ABOUT JOHN DOCKENDORF
He was born in December 1959. The first few years of Dockendorf's life were spent near Baltimore, Maryland. In the long run, he would have a bigger impact somewhere else. When he was a child in the Middle Atlantic states, he thought education was very important. After a very hard education at a friend's school, he packed up his skis and went to the University of Vermont.
First, Dockendorf made a good impression when he was in college for his first two years. He spent the end of the 1970s going through a lot of different university classes quickly, and he graduated from the University of Vermont in 1981 with the best grades. Dockendorf was looking for jobs and roles in recreation and park management, and like many people, he went down different paths and ended up as an assistant for a lot of different professors. Dockendorf went on to get a Master of Management, Hospitality from Cornell University and its School of Hotel Administration in 1992; by the next decade he had earned a PhD in that field. The same thing happened again: Dockendorf was at the top of his class again, and he was also the John E.H. Sherry Scholarship and the head of the student body at Cornell in his field's school.
You get a little personal when you build an institution that lasts for almost 30 years under your direction. Those are things that happen to John Dockendorf, as well. Under his direction, Adventure Treks Inc. was one of the most well-known outdoor programs for teenagers for 28 years. Attendees of Dockendorf's program and project have come from all over the United States and more than 25 countries around the world. As a group, we want everyone to have growth-oriented experiences and take part in wilderness adventures in the best wild natural areas of the western United States and Canada.
The Adventure Treks program was a big deal. It could have easily hired 70 teachers, as well as a full-time team and part-time help. The program was flexible and versatile, even when 2020 and COVID shut down. It was even able to work with restrictions. This was because the program already had a good reputation for being safe that had been around for almost 30 years. In 2021, Dockendorf stopped working at Adventure treks. He passed on the tradition of good outdoor education to his ten-year director, Dave McGlashan.
When John and his wife Jane reopened Camp Pinnacle in 2011, they added Adventure Treks to their business. Founded in 1928, Pinnacle was a summer camp with a long history. It closed in 2010, but it was a well-known summer camp. The Dockendorf family and Steve Baskin, the owner of Camp Champions in Texas, completely renovated Camp Pinnacle over the course of ten years. They restored Camp Pinnacle's history and reputation as one of North Carolina's favorite summer camps. In the past, Pinnacle used to fill its camper list for the summer a year early. People who ran Camp Pinnacle for the Dockendorf family, Fayssoux and J G Moss, took over after the summer of 2021.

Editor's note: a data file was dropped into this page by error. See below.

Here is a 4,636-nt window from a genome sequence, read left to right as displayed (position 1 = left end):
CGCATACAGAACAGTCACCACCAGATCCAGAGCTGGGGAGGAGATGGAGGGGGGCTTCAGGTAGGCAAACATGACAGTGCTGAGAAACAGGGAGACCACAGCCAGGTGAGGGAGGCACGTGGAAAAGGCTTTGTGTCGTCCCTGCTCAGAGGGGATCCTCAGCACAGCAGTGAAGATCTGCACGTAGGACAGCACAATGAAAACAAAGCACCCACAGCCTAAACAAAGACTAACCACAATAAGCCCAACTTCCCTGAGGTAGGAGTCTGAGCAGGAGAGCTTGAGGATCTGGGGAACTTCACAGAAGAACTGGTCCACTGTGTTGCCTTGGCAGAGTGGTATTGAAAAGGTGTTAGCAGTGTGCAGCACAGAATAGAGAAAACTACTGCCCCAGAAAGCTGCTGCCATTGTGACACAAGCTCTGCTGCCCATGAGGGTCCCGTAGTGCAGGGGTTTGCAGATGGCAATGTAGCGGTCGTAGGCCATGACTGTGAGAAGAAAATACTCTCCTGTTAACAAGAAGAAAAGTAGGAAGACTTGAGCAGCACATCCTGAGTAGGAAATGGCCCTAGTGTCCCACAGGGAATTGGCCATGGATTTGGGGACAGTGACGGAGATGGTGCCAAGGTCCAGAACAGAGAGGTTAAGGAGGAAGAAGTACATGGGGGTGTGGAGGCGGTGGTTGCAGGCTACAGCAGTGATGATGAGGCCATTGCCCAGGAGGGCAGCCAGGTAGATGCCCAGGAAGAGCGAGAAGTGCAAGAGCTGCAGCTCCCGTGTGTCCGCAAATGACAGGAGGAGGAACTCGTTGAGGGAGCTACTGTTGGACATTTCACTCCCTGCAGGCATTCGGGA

Dockendorf first made a name for himself in Western North Carolina when he was on the Flat Rock Park Development Committee, which turned a 62-acre golf course into a great community park. When the playground committee was set up, Dockendorf also led it. Now, the playground in Flat Rock, North Carolina, is the best in the state. If you want to learn more about Mountain Community School, Dockendorf has been a board member there, as well. Then, Dockendorf helped start the French Broad River Academy in Asheville, which is where the school is now.
John Dockendorf's community service grew and stayed as active as Dockendorf's commitment to Adventure Treks, which grew even more. In 2015, Dockendorf added to his role as a civic leader by becoming a member of the Flat Rock Village Council. Transportation representative: Dockendorf was on the French Broad Metropolitan Planning Organization and its Prioritization Committee as a representative for Flat Rock. He was also on the Henderson County transportation advisory committee for Henderson County. Dockendorf played a lot of different roles for his constituents. All of them, each in their own way, made up the bigger contribution he made. By 2019, Dockendorf had made a lot of commitments, so he started to cut back on things a little as he neared early retirement.
Dockendorf's family has also been a big part of his motivation to succeed. When the couple married in 1999, they had four children: Charlie, Ave Rees, Ella, and Audrey. They have raised and been parents to them all. The kids, who are now 15 to 21, are starting their own lives, but John and Jane have built a world of education, training, and efforts to make sure their kids have a good path. The last few years haven't been easy, either. The COVID pandemic was bad for everyone in society and every part of the country. As everyone else, Dockendorf's organization and operations were affected just as much as everyone else, even more so because it ran on adventure socialization as its main service. In fact, what John Dockendorf has known for a long time is that being persistent and flexible pay off in the long run. It's why John Dockendorf has been able to do the same things on a community level again and again.
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